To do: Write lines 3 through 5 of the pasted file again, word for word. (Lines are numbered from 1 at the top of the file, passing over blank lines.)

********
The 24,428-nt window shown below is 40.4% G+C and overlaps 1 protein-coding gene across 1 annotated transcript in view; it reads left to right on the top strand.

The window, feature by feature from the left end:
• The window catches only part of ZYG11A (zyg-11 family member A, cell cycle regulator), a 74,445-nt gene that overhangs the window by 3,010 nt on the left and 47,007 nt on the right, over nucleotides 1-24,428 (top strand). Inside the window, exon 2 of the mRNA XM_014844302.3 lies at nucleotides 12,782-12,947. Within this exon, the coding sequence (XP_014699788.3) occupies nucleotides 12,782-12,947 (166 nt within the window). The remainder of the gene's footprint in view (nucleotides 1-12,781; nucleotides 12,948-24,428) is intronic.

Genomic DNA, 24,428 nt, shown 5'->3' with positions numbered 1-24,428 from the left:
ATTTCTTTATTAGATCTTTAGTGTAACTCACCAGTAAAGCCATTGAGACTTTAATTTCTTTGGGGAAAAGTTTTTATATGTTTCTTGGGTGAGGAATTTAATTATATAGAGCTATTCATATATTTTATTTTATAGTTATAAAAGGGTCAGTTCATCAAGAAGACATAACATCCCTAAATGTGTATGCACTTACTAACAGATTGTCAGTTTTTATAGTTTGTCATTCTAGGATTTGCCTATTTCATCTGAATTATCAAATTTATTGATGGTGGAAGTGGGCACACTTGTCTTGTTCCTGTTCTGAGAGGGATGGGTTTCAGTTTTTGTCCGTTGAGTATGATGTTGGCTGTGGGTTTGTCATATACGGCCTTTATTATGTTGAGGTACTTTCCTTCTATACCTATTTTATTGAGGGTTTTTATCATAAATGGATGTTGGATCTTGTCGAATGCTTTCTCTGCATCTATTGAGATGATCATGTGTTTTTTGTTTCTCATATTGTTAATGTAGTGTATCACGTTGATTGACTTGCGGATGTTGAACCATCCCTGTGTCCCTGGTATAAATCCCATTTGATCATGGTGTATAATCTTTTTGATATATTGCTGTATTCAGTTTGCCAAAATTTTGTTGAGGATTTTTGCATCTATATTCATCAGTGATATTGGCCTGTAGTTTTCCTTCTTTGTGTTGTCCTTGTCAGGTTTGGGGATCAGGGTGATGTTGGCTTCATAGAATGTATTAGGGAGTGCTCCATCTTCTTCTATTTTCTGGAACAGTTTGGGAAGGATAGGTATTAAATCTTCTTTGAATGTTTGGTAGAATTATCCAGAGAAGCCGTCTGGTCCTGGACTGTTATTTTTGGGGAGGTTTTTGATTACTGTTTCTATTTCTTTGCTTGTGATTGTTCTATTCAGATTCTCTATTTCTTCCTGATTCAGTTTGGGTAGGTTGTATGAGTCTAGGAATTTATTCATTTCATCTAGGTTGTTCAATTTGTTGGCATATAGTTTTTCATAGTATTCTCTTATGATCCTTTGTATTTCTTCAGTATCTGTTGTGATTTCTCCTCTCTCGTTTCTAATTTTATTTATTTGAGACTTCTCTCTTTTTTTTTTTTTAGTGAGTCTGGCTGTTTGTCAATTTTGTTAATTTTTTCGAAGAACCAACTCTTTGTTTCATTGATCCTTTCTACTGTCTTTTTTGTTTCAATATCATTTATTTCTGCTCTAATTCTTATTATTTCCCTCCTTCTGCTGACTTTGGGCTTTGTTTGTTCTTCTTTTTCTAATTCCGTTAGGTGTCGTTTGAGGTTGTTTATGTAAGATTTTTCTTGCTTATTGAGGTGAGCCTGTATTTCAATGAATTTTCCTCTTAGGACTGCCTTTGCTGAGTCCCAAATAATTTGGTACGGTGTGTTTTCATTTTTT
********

• The window catches only part of ZYG11A (zyg-11 family member A, cell cycle regulator), a 74,445-nt gene that overhangs the window by 3,010 nt on the left and 47,007 nt on the right, over nucleotides 1-24,428 (top strand). Inside the window, exon 2 of the mRNA XM_014844302.3 lies at nucleotides 12,782-12,947. Within this exon, the coding sequence (XP_014699788.3) occupies nucleotides 12,782-12,947 (166 nt within the window). The remainder of the gene's footprint in view (nucleotides 1-12,781; nucleotides 12,948-24,428) is intronic.

Genomic DNA, 24,428 nt, shown 5'->3' with positions numbered 1-24,428 from the left:
ATTTCTTTATTAGATCTTTAGTGTAACTCACCAGTAAAGCCATTGAGACTTTAATTTCTTTGGGGAAAAGTTTTTATATGTTTCTTGGGTGAGGAATTTAATTATATAGAGCTATTCATATATTTTATTTTATAGTTATAAAAGGGTCAGTTCATCAAGAAGACATAACATCCCTAAATGTGTATGCACTTACTAACAGATTGTCAGTTTTTATAGTTTGTCATTCTAGGATTTGCCTATTTCATCTGAATTATCAAATTTATTGATGGTGGAAGTGGGCACACTTGTCTTGTTCCTGTTCTGAGAGGGATGGGTTTCAGTTTTTGTCCGTTGAGTATGATGTTGGCTGTGGGTTTGTCATATACGGCCTTTATTATGTTGAGGTACTTTCCTTCTATACCTATTTTATTGAGGGTTTTTATCATAAATGGATGTTGGATCTTGTCGAATGCTTTCTCTGCATCTATTGAGATGATCATGTGTTTTTTGTTTCTCATATTGTTAATGTAGTGTATCACGTTGATTGACTTGCGGATGTTGAACCATCCCTGTGTCCCTGGTATAAATCCCATTTGATCATGGTGTATAATCTTTTTGATATATTGCTGTATTCAGTTTGCCAAAATTTTGTTGAGGATTTTTGCATCTATATTCATCAGTGATATTGGCCTGTAGTTTTCCTTCTTTGTGTTGTCCTTGTCAGGTTTGGGGATCAGGGTGATGTTGGCTTCATAGAATGTATTAGGGAGTGCTCCATCTTCTTCTATTTTCTGGAACAGTTTGGGAAGGATAGGTATTAAATCTTCTTTGAATGTTTGGTAGAATTATCCAGAGAAGCCGTCTGGTCCTGGACTGTTATTTTTGGGGAGGTTTTTGATTACTGTTTCTATTTCTTTGCTTGTGATTGTTCTATTCAGATTCTCTATTTCTTCCTGATTCAGTTTGGGTAGGTTGTATGAGTCTAGGAATTTATTCATTTCATCTAGGTTGTTCAATTTGTTGGCATATAGTTTTTCATAGTATTCTCTTATGATCCTTTGTATTTCTTCAGTATCTGTTGTGATTTCTCCTCTCTCGTTTCTAATTTTATTTATTTGAGACTTCTCTCTTTTTTTTTTTTTAGTGAGTCTGGCTGTTTGTCAATTTTGTTAATTTTTTCGAAGAACCAACTCTTTGTTTCATTGATCCTTTCTACTGTCTTTTTTGTTTCAATATCATTTATTTCTGCTCTAATTCTTATTATTTCCCTCCTTCTGCTGACTTTGGGCTTTGTTTGTTCTTCTTTTTCTAATTCCGTTAGGTGTCGTTTGAGGTTGTTTATGTAAGATTTTTCTTGCTTATTGAGGTGAGCCTGTATTTCAATGAATTTTCCTCTTAGGACTGCCTTTGCTGAGTCCCAAATAATTTGGTACGGTGTGTTTTCATTTTTT